A former police lieutenant has filed a lawsuit against the city of Gardena, California, claiming he was fired from the force because he is gay and HIV-positive, Metro Weekly reported. Former Lt. Steven Prendergast—who worked as both an officer and, later in his career, a spokesman for the Gardena Police Department from 1995 to 2019—filed the lawsuit in Los Angeles Superior Court. In the lawsuit, Prendergast alleges that he was falsely accused of inappropriately touching two fellow officers during a trip to Washington, D.C. for National Police Week in 2019.

Portland police are investigating anti-LGBTQ vandalism at a Portland, Oregon, church, The Seattle Times noted. Police were called to the Hillsdale Community Church, United Church of Christ after neighbors saw homophobic slurs and signs painted on the the building. The United Church of Christ says in its list of beliefs that it does not view race, gender identity or expression, sexual orientation, class or creed as an impediment to full participation in the church.

Kaila Methven—a lingerie designer who is also heiress to Kentucky Fried Chicken ( KFC ) fast-food chain—reportedly launched a program to help employ LGBTQ people who have lost their jobs during the coronavirus epidemic while raising $1 million for LGBTQ charities and social organizations associated with the electronic dance music ( EDM ) community, LGBTQ Nation noted. Methven—whose grandfather founded Rainbow Chicken Unlimited, the company that acquired KFC in the 1980s—wants to hire LGBTQ people, domestic-violence survivors and people in the sober community through a newly conceived independent-contractor program within her organization the Peace Love Unity Respect ( PLUR ) Association.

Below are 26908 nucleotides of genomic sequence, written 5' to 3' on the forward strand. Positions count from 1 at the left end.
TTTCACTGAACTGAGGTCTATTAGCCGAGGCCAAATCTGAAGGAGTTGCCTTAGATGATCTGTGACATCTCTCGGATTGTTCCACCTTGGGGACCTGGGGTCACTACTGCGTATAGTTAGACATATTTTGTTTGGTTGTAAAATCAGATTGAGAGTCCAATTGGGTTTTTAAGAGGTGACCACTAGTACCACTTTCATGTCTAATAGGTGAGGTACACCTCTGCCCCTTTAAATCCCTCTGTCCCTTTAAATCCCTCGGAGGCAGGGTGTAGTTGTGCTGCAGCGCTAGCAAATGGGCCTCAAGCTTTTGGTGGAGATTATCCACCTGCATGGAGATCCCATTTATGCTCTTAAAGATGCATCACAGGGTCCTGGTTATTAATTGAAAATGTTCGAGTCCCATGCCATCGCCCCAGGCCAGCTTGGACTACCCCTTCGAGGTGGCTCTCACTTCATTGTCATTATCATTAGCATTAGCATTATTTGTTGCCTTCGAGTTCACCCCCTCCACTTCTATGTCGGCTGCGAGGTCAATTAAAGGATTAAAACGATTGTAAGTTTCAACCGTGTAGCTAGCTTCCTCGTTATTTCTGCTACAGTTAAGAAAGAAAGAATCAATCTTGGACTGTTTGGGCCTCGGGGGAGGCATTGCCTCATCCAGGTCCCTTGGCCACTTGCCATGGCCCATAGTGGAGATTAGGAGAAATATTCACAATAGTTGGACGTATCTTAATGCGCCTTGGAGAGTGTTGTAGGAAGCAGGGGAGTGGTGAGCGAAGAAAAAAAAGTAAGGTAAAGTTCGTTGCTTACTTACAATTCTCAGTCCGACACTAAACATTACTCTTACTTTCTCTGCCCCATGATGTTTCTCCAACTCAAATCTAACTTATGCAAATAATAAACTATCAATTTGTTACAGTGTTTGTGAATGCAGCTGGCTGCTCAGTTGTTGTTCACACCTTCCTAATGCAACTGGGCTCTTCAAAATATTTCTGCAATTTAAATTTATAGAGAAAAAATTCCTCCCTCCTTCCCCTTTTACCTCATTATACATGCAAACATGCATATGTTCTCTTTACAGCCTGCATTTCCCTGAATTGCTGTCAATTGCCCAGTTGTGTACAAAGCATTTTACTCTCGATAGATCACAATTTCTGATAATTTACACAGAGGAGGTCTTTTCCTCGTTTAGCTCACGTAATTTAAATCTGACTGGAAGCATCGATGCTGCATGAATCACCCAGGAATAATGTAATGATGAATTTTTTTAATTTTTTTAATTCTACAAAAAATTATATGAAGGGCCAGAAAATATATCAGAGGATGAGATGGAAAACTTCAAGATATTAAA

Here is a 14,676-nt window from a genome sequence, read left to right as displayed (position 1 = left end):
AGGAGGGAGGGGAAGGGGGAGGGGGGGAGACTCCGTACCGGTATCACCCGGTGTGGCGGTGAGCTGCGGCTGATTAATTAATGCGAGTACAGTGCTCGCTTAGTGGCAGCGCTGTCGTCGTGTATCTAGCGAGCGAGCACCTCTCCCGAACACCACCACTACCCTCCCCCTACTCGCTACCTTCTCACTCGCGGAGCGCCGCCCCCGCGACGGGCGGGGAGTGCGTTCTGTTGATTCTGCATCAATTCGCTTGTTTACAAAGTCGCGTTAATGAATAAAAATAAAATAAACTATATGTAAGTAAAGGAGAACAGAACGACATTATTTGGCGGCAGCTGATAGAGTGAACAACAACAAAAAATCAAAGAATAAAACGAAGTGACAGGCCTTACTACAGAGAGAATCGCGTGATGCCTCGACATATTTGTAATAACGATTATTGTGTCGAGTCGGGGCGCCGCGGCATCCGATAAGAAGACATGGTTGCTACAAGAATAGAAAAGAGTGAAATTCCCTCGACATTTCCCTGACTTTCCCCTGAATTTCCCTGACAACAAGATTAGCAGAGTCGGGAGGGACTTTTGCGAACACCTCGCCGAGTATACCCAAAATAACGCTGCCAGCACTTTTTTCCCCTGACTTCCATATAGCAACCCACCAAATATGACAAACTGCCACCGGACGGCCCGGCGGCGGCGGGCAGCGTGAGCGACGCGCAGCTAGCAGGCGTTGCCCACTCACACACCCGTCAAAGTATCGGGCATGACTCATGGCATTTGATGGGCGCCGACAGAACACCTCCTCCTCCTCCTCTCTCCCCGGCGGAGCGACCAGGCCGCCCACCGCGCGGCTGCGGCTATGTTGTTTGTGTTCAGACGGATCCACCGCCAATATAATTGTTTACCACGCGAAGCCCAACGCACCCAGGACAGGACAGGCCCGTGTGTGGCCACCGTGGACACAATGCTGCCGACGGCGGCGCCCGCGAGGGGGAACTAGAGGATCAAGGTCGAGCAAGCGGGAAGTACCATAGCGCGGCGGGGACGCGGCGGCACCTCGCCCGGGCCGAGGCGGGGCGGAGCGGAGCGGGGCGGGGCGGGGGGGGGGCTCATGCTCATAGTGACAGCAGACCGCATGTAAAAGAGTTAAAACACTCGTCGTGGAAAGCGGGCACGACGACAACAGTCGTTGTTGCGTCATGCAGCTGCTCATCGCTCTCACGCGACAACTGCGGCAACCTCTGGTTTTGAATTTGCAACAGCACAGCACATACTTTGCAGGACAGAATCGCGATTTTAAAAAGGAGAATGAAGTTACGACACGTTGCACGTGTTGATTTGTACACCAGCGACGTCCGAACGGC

Starting next spring, some high school students in Montgomery County, Maryland, will be able to sign up for a new LGBTQ studies course, after the Board of Education unanimously approved the creation of the new course, reported. Montgomery County's LGBTQ studies course is believed to be the first in the region—and one of the first in the nation to offer a course on LGBTQ history and culture. The new pilot course will initially be offered at two high schools in the second semester of the 2021 school year, and is expected to be expanded to eight more schools the following school year.

Seattle Women's Pride, originally slated for June 13, has been postponed, according to a Facebook post from the organization. Money will automatically be refunded for tickets already purchased. See or the organization's Facebook page.

Recently, Minnesota's Kare 11 TV abruptly fired beloved gay meteorologist Sven Sundgaard after he stood up to anti-lockdown protestors on Facebook—but now a second gay weatherman has left, Queerty noted. ( Sundgaard, who is one of highest profile LGBTQ people in the Twin Cities, had been with the network for 14 years. ) The network's other gay meteorologist—Jason Disharoon, who joined the weather team just last year from New Orleans—announced he was leaving as well, although he didn't offer any explanation why. Disharoon frequently used his platform to speak about his personal struggles with depression in an effort to end the stigma around mental illness.

This article shared 4189 times since Mon May 18, 2020